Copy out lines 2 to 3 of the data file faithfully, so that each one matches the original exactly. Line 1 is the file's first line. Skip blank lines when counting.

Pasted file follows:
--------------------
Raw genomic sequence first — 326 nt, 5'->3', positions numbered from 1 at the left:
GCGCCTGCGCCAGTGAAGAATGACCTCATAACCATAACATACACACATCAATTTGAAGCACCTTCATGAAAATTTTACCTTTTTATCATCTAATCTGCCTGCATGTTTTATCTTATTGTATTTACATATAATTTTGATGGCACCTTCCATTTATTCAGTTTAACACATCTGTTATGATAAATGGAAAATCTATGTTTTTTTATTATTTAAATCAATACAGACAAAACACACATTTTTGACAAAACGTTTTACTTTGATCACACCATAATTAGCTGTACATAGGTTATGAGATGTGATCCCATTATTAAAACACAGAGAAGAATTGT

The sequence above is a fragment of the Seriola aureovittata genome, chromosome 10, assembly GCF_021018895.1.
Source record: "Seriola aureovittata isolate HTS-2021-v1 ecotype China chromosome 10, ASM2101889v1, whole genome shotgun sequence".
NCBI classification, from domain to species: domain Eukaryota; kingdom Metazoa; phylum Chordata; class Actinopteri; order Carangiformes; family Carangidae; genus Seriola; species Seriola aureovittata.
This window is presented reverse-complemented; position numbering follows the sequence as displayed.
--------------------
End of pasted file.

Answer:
GCGCCTGCGCCAGTGAAGAATGACCTCATAACCATAACATACACACATCAATTTGAAGCACCTTCATGAAAATTTTACCTTTTTATCATCTAATCTGCCTGCATGTTTTATCTTATTGTATTTACATATAATTTTGATGGCACCTTCCATTTATTCAGTTTAACACATCTGTTATGATAAATGGAAAATCTATGTTTTTTTATTATTTAAATCAATACAGACAAAACACACATTTTTGACAAAACGTTTTACTTTGATCACACCATAATTAGCTGTACATAGGTTATGAGATGTGATCCCATTATTAAAACACAGAGAAGAATTGT

The sequence above is a fragment of the Seriola aureovittata genome, chromosome 10, assembly GCF_021018895.1.